> 2008 race reports
15/06/08 Ennerdale Horseshoe 2008 - from Philip Addyman (photos: Laura Brown)

Joss Naylor (3rd from L) addresses the runners

There were 4 NFR runners at Ennerdale on Saturday and all finished:
Steve Birkinshaw led us home in a very respectable 17th place and obtained a Silver standard time of under 4.5hrs in 4.23.17. Myself and Lewis Grundy were always within a few metres of each other over the last 45mins and I finally nudged ahead for 27th in 4.41.52, with Lewis 28th in 4.42.01. Finally, Jane Grundy had a more sensible approach to catching the views of the lake below, but still claimed 119th place in 6.23.18. There were 129 finishers out of 133 starters and conditions were generally clear on the tops, moderate temperature, with some occasional gusts of stronger, colder wind on the return leg.

For me personally, the race was a great experience, especially considering that I entered on a whim two weeks previously. My approach was probably not the most scientific as it has involved very little running but quite a lot of mountain biking. I’d won a small trail/MTB duathlon over in Dumfries a couple of weeks before, but being fit for 1.5 hrs is not the same as being fit for 4.5 hrs. Then, on the other hand, running into the fourth and fifth hour always hurts a lot anyway, so what the hell!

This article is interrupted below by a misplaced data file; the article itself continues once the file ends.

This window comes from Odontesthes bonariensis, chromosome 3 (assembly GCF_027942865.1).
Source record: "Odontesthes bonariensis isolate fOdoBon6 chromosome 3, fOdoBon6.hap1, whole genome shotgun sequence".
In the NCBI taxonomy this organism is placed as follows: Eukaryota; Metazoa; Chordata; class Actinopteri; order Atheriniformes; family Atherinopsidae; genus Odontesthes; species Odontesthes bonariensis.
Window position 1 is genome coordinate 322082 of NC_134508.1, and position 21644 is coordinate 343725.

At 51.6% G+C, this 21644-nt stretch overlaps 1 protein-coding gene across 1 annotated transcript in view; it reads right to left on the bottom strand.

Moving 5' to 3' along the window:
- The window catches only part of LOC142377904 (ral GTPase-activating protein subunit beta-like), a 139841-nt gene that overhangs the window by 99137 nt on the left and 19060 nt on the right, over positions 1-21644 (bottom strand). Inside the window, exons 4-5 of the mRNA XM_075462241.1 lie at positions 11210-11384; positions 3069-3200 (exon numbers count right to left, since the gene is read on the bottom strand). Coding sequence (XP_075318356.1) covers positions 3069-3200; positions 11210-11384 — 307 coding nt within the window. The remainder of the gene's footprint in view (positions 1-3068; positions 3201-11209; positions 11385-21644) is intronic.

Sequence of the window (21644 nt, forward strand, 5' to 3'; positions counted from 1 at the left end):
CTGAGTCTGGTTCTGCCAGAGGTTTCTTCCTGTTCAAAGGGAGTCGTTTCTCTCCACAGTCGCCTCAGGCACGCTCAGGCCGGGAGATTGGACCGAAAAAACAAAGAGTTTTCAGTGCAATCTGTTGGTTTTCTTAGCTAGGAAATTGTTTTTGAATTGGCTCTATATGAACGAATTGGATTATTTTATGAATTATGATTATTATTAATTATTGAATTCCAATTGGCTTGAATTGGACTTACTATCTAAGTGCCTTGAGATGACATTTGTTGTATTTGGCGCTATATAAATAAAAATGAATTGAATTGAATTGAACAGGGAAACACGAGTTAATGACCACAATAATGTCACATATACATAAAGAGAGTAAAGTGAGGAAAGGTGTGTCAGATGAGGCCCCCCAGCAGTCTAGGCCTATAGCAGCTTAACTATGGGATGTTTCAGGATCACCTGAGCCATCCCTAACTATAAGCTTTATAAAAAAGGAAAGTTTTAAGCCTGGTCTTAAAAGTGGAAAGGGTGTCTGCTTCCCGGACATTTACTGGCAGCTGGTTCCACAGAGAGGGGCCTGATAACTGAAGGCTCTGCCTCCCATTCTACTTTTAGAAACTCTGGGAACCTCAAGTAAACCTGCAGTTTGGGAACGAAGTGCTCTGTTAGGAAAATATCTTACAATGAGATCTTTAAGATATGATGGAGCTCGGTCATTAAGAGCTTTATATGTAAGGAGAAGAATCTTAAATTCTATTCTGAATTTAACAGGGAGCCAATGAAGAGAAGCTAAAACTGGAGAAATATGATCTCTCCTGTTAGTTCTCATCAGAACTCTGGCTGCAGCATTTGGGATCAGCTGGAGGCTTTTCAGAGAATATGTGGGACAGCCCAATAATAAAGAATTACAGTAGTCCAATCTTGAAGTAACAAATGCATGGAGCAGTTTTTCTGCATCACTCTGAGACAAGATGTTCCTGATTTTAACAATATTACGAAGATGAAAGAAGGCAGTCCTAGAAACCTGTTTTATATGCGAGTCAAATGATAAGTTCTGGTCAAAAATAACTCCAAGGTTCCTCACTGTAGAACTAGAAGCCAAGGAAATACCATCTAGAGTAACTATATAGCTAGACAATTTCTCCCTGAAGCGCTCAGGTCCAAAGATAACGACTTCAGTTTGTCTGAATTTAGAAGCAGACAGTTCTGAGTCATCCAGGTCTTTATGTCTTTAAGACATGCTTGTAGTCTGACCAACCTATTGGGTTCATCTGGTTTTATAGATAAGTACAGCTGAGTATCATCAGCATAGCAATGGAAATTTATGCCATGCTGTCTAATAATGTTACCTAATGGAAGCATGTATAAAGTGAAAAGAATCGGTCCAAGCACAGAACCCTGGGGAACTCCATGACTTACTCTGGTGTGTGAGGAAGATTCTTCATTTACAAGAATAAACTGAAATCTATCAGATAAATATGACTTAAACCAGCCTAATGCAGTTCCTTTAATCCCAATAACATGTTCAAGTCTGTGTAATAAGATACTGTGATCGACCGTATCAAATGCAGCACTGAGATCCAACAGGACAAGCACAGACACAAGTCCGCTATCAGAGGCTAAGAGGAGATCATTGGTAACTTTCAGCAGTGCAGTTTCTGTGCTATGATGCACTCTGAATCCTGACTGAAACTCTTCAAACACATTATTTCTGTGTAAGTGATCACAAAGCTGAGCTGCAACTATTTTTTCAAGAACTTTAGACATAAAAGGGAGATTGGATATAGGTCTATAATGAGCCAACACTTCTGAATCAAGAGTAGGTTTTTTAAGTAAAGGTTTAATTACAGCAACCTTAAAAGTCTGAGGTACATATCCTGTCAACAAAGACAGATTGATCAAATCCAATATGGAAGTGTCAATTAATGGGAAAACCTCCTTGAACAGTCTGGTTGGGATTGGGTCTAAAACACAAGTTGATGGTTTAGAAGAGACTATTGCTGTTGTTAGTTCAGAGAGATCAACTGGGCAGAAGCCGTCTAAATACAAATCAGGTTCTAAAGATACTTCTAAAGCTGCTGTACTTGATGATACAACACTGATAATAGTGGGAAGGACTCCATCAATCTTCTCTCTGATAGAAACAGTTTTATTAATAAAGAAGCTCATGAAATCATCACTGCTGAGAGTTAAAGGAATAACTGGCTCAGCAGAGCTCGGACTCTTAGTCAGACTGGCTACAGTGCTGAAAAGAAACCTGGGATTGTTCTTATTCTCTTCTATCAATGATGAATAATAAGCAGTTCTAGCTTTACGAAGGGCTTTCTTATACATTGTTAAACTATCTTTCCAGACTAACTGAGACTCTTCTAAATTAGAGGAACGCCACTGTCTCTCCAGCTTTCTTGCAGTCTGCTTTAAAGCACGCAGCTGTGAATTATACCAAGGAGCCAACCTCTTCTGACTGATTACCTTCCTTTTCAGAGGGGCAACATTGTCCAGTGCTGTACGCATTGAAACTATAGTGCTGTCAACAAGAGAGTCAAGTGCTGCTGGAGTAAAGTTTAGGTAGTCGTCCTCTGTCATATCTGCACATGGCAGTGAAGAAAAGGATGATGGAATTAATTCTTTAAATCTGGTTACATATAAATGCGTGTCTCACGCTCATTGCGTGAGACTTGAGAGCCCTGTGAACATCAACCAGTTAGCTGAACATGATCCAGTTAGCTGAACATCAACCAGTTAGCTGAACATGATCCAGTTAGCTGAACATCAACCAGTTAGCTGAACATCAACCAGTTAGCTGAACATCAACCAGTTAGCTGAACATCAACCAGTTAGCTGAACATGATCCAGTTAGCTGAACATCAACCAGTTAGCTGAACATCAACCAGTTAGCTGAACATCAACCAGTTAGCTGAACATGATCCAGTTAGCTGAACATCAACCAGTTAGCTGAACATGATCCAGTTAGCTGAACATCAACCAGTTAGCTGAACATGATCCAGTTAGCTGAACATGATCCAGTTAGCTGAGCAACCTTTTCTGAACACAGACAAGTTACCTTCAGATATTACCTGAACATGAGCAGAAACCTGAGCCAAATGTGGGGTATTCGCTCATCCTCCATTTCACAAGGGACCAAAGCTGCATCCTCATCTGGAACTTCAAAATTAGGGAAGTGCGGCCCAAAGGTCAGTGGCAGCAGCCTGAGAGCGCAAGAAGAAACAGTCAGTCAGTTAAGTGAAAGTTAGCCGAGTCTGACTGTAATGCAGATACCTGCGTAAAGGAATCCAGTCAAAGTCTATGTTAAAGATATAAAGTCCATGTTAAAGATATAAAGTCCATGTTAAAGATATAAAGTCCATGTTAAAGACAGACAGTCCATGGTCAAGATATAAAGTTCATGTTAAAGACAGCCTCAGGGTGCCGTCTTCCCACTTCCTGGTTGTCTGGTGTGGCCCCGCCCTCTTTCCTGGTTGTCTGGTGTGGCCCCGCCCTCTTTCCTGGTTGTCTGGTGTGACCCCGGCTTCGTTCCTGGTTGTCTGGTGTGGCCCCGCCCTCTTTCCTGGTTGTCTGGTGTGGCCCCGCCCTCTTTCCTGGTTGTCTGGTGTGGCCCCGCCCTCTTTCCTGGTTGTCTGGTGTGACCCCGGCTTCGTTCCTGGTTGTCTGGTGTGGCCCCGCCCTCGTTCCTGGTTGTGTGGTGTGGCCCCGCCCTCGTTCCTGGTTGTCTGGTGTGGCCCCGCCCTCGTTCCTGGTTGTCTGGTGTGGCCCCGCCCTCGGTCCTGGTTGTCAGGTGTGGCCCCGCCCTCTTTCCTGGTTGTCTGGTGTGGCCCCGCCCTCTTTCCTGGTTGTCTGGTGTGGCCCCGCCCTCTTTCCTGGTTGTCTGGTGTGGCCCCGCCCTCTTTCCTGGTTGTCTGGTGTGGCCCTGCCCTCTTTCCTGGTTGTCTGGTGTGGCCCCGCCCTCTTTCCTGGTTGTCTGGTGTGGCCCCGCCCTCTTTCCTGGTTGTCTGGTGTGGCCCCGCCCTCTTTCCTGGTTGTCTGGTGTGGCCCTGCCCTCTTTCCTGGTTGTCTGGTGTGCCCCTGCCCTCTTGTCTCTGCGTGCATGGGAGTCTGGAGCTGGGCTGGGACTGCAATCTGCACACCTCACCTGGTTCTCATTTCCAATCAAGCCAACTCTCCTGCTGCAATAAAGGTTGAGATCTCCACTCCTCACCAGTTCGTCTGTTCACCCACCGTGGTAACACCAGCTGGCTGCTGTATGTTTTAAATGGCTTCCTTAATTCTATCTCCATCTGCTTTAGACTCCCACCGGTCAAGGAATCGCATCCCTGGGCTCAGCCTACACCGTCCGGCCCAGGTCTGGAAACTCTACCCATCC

Laura and I went over and camped at Keswick on the Saturday night and arrived at the scout camp by 10am on the Saturday to find it a hive of activity. Weather was a bit tricky to decide: not exactly hot, but not too cold and there was visibility of the summits from the lakeside, which was reassuring. MWIS site was in fact promising a slightly better forecast than it turned out to be, but all in all, not too intimidating. Put the sun block on just in case, but had full body cover including hat and gloves too. You’ve got to take these things seriously.